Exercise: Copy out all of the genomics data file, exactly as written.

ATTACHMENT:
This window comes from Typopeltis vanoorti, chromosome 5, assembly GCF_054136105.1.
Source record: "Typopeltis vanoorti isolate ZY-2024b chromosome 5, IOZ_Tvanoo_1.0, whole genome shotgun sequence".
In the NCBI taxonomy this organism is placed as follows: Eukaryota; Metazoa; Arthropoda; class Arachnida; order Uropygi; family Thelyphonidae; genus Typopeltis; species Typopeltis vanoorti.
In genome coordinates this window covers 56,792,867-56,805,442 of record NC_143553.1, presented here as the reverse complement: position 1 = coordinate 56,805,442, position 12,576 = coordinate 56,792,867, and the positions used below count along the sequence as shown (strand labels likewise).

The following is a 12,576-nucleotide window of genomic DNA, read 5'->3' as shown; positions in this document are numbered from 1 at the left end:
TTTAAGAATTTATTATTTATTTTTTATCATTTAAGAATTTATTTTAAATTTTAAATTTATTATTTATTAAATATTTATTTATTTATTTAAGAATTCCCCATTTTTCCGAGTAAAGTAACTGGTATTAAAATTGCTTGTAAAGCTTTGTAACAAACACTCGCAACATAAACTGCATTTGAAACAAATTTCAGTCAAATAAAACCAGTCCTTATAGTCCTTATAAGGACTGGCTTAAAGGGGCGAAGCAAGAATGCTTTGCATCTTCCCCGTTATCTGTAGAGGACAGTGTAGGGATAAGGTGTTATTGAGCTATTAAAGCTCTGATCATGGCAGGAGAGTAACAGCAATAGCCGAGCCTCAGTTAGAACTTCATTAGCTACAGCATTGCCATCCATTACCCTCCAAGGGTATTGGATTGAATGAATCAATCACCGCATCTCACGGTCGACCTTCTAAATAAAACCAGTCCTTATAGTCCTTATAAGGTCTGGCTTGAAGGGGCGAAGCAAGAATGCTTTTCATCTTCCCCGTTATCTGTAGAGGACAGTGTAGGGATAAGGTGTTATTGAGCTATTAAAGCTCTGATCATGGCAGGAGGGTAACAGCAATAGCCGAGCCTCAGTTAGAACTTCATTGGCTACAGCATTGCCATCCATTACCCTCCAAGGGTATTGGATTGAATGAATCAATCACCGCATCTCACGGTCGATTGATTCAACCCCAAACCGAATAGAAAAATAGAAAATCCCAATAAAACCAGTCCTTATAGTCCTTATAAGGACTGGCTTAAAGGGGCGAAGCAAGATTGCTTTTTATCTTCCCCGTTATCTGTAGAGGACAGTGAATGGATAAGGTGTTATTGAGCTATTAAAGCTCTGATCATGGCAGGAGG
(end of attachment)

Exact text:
This window comes from Typopeltis vanoorti, chromosome 5, assembly GCF_054136105.1.
Source record: "Typopeltis vanoorti isolate ZY-2024b chromosome 5, IOZ_Tvanoo_1.0, whole genome shotgun sequence".
In the NCBI taxonomy this organism is placed as follows: Eukaryota; Metazoa; Arthropoda; class Arachnida; order Uropygi; family Thelyphonidae; genus Typopeltis; species Typopeltis vanoorti.
In genome coordinates this window covers 56,792,867-56,805,442 of record NC_143553.1, presented here as the reverse complement: position 1 = coordinate 56,805,442, position 12,576 = coordinate 56,792,867, and the positions used below count along the sequence as shown (strand labels likewise).

The following is a 12,576-nucleotide window of genomic DNA, read 5'->3' as shown; positions in this document are numbered from 1 at the left end:
TTTAAGAATTTATTATTTATTTTTTATCATTTAAGAATTTATTTTAAATTTTAAATTTATTATTTATTAAATATTTATTTATTTATTTAAGAATTCCCCATTTTTCCGAGTAAAGTAACTGGTATTAAAATTGCTTGTAAAGCTTTGTAACAAACACTCGCAACATAAACTGCATTTGAAACAAATTTCAGTCAAATAAAACCAGTCCTTATAGTCCTTATAAGGACTGGCTTAAAGGGGCGAAGCAAGAATGCTTTGCATCTTCCCCGTTATCTGTAGAGGACAGTGTAGGGATAAGGTGTTATTGAGCTATTAAAGCTCTGATCATGGCAGGAGAGTAACAGCAATAGCCGAGCCTCAGTTAGAACTTCATTAGCTACAGCATTGCCATCCATTACCCTCCAAGGGTATTGGATTGAATGAATCAATCACCGCATCTCACGGTCGACCTTCTAAATAAAACCAGTCCTTATAGTCCTTATAAGGTCTGGCTTGAAGGGGCGAAGCAAGAATGCTTTTCATCTTCCCCGTTATCTGTAGAGGACAGTGTAGGGATAAGGTGTTATTGAGCTATTAAAGCTCTGATCATGGCAGGAGGGTAACAGCAATAGCCGAGCCTCAGTTAGAACTTCATTGGCTACAGCATTGCCATCCATTACCCTCCAAGGGTATTGGATTGAATGAATCAATCACCGCATCTCACGGTCGATTGATTCAACCCCAAACCGAATAGAAAAATAGAAAATCCCAATAAAACCAGTCCTTATAGTCCTTATAAGGACTGGCTTAAAGGGGCGAAGCAAGATTGCTTTTTATCTTCCCCGTTATCTGTAGAGGACAGTGAATGGATAAGGTGTTATTGAGCTATTAAAGCTCTGATCATGGCAGGAGG